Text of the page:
In Praise of (Useful) Meetings

One of the items that is a perennial in our staff satisfaction survey is the comment “we have too many meetings.”  Many organizations face the same feedback. A recent article I read on productivity suggested we should avoid meetings at all costs, quoting the billionaire Mark Cuban as saying that one should “never take meetings unless someone is writing a check.”  That’s easy for him to say. He pays people to have the meetings to get to the check-writing part of the deal. Meetings for a dispersed organization with a value of collaboration are inevitable and necessary.  Useful meetings are, unfortunately, not inevitable.  I had a colleague tell me of an experience where someone blocked out two hours on her online calendar with a meeting request, then showed up at the appointed time without an agenda or even an understanding of why they had called the meeting.  No one was sure if the right people were in the room. The participants ended up stumbling around until the crux of the matter at hand was identified, …

Beware the Asides of Summer

When I write I often fall in love with my own asides.  (Aside: a remark that is not directly related to the main topic of discussion.)  I believe that what I want to say is so fascinating that it doesn’t matter if it fits the topic.  Nope, I’m going to interject it simply because I can. I’ve just read a book that may—if not cure me—get me to think more deeply before heading down some rabbit hole. Terry McDermott’s Off Speed:  Baseball, Pitching, and the Art of Deception comes close to being a wonderful book. Using the framework of Felix Hernandez’s 2012 perfect game, Seattle Mariners fan McDermott takes the reader through a nine-inning/chapter history of pitching, pitches, and—naturally, given the subject—deception.  Hernandez is one of the best in the game and a terrific subject for this fan’s dive into the deep end of baseball. McDermott is a life-long lover of baseball, having been reared in the rural Midwest in “Field of Dreams” country.  And that is where the trouble begins.  McDermott finds his upbringing …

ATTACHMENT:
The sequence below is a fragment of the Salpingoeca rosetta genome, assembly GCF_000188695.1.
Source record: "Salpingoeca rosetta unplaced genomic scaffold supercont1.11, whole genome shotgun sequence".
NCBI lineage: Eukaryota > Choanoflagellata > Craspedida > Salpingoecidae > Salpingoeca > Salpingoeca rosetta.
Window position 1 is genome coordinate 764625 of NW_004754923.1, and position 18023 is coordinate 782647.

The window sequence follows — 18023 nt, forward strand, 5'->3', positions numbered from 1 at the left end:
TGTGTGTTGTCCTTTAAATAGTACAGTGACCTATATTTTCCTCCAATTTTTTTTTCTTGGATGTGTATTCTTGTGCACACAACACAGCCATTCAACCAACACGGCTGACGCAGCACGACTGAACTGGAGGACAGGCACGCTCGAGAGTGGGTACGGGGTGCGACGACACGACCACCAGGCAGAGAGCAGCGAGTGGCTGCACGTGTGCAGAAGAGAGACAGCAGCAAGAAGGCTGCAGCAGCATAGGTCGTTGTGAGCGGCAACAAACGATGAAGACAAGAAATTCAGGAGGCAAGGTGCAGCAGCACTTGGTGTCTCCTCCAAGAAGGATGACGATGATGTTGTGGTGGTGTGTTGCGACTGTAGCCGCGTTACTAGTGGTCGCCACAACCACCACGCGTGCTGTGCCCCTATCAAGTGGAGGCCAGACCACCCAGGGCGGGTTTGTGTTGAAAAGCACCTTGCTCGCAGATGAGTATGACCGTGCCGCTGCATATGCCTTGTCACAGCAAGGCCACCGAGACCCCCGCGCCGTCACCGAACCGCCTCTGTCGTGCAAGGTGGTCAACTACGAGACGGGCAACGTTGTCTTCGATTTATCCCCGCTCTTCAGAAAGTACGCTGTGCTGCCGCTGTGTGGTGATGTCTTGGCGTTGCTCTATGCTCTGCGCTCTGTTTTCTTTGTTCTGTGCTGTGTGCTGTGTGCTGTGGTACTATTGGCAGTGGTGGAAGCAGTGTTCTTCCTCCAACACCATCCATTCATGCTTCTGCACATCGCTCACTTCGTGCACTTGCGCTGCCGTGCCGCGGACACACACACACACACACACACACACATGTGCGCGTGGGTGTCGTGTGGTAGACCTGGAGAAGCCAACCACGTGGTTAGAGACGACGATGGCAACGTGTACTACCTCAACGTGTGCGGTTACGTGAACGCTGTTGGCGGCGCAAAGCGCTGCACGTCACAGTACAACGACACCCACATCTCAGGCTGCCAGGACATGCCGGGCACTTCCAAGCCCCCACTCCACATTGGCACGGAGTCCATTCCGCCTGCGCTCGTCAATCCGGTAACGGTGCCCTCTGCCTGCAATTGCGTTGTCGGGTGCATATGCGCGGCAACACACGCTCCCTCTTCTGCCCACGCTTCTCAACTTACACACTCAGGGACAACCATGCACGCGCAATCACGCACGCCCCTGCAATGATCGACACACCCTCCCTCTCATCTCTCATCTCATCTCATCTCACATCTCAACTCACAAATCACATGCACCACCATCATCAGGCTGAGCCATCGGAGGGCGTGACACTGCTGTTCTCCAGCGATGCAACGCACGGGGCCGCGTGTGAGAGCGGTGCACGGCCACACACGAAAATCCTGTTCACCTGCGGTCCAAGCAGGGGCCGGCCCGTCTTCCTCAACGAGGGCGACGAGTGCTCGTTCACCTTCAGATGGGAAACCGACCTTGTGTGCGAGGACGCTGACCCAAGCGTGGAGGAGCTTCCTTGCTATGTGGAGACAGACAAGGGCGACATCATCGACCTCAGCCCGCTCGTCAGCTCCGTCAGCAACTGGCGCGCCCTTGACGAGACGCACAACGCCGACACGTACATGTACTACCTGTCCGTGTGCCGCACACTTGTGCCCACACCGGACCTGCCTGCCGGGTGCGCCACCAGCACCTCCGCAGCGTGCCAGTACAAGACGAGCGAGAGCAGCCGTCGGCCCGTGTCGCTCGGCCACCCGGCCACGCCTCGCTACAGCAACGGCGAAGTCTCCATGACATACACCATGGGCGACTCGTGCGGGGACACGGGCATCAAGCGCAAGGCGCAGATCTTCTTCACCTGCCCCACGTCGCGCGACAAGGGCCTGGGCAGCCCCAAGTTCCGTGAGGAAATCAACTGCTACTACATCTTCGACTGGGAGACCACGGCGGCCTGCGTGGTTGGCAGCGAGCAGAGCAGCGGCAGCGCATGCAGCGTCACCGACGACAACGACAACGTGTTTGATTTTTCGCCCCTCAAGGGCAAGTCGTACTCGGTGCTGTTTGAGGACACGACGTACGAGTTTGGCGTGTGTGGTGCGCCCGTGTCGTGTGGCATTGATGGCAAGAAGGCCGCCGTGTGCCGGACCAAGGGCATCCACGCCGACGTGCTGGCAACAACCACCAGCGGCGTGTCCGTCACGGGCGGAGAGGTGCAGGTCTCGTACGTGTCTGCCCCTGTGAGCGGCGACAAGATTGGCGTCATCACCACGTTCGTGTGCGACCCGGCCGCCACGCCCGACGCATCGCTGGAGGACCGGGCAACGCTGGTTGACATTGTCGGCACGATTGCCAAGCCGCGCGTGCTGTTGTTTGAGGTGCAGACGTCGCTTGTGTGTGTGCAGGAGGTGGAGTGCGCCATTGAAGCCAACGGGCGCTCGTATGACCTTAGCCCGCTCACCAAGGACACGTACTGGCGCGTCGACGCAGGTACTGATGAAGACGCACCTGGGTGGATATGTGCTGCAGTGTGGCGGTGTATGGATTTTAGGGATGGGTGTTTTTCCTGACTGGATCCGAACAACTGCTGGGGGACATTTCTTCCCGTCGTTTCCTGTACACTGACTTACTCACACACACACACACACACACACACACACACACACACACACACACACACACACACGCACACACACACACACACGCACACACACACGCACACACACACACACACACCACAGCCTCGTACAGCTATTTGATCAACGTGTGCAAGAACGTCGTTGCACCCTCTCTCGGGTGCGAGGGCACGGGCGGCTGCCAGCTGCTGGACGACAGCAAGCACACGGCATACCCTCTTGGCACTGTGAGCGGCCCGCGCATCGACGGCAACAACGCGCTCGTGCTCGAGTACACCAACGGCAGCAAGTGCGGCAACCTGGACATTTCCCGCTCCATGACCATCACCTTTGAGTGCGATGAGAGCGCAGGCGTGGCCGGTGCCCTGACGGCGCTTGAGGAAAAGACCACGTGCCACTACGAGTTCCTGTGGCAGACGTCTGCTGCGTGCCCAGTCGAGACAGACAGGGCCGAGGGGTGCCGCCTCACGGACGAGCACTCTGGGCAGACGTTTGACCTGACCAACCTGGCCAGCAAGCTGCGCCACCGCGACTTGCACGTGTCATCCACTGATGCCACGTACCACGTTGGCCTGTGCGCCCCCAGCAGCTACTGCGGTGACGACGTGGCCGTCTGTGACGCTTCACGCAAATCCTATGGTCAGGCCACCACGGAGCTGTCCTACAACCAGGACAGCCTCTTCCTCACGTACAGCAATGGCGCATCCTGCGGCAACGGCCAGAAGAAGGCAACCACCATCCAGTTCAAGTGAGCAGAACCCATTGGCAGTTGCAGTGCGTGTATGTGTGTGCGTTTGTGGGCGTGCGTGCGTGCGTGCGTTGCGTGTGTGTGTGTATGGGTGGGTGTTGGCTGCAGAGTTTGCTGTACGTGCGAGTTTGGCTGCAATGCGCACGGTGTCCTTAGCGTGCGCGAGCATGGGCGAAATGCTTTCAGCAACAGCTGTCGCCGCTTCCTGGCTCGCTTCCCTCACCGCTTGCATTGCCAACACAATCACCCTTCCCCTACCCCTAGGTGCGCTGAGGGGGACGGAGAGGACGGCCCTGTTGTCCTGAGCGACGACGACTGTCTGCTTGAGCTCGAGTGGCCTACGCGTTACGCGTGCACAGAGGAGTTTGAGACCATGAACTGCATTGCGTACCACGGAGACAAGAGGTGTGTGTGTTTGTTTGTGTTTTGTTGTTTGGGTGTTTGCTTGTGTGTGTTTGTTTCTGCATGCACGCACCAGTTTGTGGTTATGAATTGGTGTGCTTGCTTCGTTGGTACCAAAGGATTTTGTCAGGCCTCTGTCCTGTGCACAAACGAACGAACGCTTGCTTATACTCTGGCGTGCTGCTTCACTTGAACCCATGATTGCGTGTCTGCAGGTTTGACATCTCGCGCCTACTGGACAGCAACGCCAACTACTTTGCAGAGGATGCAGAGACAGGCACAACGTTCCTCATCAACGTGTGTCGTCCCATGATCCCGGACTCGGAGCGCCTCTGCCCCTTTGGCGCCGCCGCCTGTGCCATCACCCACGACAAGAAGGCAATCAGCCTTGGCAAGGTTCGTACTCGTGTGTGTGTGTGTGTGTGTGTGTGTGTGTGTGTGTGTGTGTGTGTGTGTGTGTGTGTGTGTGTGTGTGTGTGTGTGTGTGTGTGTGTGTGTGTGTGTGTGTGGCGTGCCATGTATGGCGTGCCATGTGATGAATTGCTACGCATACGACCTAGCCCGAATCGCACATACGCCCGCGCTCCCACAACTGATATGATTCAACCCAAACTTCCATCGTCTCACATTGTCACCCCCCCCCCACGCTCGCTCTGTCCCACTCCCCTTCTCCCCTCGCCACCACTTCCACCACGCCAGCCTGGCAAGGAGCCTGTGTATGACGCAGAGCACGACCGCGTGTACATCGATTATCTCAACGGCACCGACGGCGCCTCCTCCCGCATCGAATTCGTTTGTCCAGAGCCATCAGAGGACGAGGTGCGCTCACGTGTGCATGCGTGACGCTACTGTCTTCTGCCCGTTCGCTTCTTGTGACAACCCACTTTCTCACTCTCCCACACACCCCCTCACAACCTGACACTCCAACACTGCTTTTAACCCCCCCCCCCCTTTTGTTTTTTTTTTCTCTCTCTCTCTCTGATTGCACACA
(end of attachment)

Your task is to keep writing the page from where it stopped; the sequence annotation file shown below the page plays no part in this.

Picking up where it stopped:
I Am Not Invisible

Last evening I spoke in Athens, Georgia, on the occasion of the 50th anniversary of the Athens-Clarke Heritage Foundation.  The topic was the future of preservation, and I took segments from remarks given by my colleague Tom Mayes at the recent EDRA conference on Why Old Places Matter and combined it with the basic elements of our recently released Preservation for People:  A Vision for the Future. The first key concept from the vision is that a people-centered preservation movement hears, understands, and honors the full diversity of the ever-evolving American story. I built on this concept by noting that, “The recognition of our stories and the capacity to see yourself and others in the American narrative has a profound effect on our sense of identity.   A few years when the National Trust conference was held in Nashville, Congressman John Lewis challenged us to believe in the idea that ‘my house is your house.  My story is your story.  The history of my people is the history of all Americans not just African Americans.’” I …